The popular NFL Sunday Ticket platform currently managed by DirectTV could soon fall under the ownership of Google, Inc. According to AllThingsD the search giant and NFL are in “low level” talks regarding a possible rights acquisition.
Google has been attempting to supplement its online advertising dollars with original programming that earns subscription revenue.
NFL Sunday Ticket is popular among NFL fans wishing to watch their favorite teams outside of their local markets.
According to AllThingsD, Google CEO Larry Page and YouTube content chief Robert Kyncl specifically discussed acquiring the rights to the popular Sunday Ticket package with NFL Commissioner Roger Goodell and his delegation.
The move is part of YouTube’s attempts to expand into original content programming by way of dedicated channels. YouTube wishes to expand from shaky and sometimes hard to watch home videos, into a global powerhouse of multimedia offerings.
Google’s biggest push is to increase the speed of broadband networks and the number of users with high-speed internet access. Acquiring NFL Sunday Ticket could be a great way to push its users towards broadband connectivity.
Google partnering with the NFL could also help bolster demand for services that are typically reserved for traditional cable.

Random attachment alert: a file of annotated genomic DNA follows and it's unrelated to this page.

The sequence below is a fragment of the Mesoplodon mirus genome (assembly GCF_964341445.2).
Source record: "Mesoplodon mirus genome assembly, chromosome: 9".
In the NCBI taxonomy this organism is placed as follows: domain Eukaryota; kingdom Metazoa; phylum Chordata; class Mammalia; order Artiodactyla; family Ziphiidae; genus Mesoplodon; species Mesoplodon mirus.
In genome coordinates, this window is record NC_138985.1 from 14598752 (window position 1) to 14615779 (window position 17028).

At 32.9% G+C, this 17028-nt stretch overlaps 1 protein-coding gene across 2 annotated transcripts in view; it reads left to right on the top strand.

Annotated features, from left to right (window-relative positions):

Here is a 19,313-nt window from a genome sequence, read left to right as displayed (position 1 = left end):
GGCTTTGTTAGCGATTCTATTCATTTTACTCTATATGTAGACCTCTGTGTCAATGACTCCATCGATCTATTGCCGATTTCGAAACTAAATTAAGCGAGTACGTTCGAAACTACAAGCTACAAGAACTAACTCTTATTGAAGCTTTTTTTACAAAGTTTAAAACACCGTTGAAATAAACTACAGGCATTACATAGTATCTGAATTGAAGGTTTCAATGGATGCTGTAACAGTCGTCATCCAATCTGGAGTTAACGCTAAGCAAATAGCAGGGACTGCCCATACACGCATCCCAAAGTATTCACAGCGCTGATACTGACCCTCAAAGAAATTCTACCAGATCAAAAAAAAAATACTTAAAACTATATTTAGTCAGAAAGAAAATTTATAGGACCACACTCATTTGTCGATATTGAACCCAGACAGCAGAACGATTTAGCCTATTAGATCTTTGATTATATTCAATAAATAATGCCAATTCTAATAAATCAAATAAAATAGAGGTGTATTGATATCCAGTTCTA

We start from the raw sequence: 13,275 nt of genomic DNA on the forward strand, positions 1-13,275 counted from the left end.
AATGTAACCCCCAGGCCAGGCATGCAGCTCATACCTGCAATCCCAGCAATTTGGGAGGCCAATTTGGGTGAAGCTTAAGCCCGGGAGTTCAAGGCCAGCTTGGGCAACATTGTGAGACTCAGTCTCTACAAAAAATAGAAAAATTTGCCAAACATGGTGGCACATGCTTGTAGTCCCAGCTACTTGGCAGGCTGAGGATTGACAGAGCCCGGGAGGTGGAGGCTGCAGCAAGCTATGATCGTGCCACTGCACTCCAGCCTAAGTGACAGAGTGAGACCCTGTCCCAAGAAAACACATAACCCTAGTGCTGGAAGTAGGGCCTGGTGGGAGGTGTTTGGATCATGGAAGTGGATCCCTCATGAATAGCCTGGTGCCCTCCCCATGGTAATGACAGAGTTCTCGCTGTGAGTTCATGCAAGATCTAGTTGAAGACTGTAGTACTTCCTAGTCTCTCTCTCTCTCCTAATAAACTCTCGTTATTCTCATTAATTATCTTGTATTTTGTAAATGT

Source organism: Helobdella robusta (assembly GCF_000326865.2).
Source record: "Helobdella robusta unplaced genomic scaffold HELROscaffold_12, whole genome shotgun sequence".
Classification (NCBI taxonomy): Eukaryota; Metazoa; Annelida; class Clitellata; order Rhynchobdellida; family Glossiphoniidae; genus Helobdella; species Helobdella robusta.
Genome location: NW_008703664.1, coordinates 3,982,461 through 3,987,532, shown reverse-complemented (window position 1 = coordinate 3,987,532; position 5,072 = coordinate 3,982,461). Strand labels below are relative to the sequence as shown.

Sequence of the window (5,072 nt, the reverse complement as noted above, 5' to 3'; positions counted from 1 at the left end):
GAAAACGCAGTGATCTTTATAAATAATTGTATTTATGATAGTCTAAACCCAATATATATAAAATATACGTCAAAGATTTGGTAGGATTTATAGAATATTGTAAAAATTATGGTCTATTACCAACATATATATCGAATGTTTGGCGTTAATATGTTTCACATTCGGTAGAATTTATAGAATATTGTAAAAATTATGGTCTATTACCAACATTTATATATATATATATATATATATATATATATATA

DirectTV has publicly said it feels confident about renewing its $1 billion-a-year “Sunday Ticket” contract with the league. DirecTV’s contract expires after the 2014 season. The company likely will not go down without a fight as NFL Sunday Ticket is considered an important tool in attracting traditional cable TV subscribers and users of other satellite services.
The Google deal could be muddled by traditional TV networks who place pressure on the NFL to protect their TV licenses by denying Google’s attempt to turn NFL Sunday Ticket into an internet based channel.
Throw in Netflix, Hulu, and Amazon Prime, alongside NFL Sunday Ticket and all of a sudden it seems more viable then ever to ditch traditional TV in favor of an online option.